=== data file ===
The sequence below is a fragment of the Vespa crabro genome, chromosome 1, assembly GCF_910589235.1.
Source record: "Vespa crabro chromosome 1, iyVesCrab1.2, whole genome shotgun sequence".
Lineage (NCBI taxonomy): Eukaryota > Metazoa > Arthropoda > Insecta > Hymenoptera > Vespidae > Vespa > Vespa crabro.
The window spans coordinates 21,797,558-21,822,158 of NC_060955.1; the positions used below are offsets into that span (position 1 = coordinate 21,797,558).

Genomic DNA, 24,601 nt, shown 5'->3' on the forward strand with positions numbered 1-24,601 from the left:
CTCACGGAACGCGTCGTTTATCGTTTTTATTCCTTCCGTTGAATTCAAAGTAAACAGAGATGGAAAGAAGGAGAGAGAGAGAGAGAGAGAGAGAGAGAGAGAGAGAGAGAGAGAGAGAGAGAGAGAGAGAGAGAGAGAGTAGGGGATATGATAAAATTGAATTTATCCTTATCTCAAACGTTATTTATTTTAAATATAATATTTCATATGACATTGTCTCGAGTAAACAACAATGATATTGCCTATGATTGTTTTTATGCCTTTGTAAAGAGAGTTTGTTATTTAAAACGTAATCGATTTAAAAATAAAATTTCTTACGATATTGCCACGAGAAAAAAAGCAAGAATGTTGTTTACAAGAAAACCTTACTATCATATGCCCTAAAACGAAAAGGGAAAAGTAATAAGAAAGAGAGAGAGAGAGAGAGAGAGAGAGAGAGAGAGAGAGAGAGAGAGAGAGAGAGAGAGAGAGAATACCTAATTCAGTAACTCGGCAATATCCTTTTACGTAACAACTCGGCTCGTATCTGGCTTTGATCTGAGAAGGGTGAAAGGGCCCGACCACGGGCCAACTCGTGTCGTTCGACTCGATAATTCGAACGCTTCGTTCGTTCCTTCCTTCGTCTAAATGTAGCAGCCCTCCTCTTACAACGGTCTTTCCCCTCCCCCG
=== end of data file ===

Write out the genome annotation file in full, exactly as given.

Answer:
The sequence below is a fragment of the Vespa crabro genome, chromosome 1, assembly GCF_910589235.1.
Source record: "Vespa crabro chromosome 1, iyVesCrab1.2, whole genome shotgun sequence".
Lineage (NCBI taxonomy): Eukaryota > Metazoa > Arthropoda > Insecta > Hymenoptera > Vespidae > Vespa > Vespa crabro.
The window spans coordinates 21,797,558-21,822,158 of NC_060955.1; the positions used below are offsets into that span (position 1 = coordinate 21,797,558).

Genomic DNA, 24,601 nt, shown 5'->3' on the forward strand with positions numbered 1-24,601 from the left:
CTCACGGAACGCGTCGTTTATCGTTTTTATTCCTTCCGTTGAATTCAAAGTAAACAGAGATGGAAAGAAGGAGAGAGAGAGAGAGAGAGAGAGAGAGAGAGAGAGAGAGAGAGAGAGAGAGAGAGAGAGAGAGAGAGAGTAGGGGATATGATAAAATTGAATTTATCCTTATCTCAAACGTTATTTATTTTAAATATAATATTTCATATGACATTGTCTCGAGTAAACAACAATGATATTGCCTATGATTGTTTTTATGCCTTTGTAAAGAGAGTTTGTTATTTAAAACGTAATCGATTTAAAAATAAAATTTCTTACGATATTGCCACGAGAAAAAAAGCAAGAATGTTGTTTACAAGAAAACCTTACTATCATATGCCCTAAAACGAAAAGGGAAAAGTAATAAGAAAGAGAGAGAGAGAGAGAGAGAGAGAGAGAGAGAGAGAGAGAGAGAGAGAGAGAGAGAGAGAGAATACCTAATTCAGTAACTCGGCAATATCCTTTTACGTAACAACTCGGCTCGTATCTGGCTTTGATCTGAGAAGGGTGAAAGGGCCCGACCACGGGCCAACTCGTGTCGTTCGACTCGATAATTCGAACGCTTCGTTCGTTCCTTCCTTCGTCTAAATGTAGCAGCCCTCCTCTTACAACGGTCTTTCCCCTCCCCCG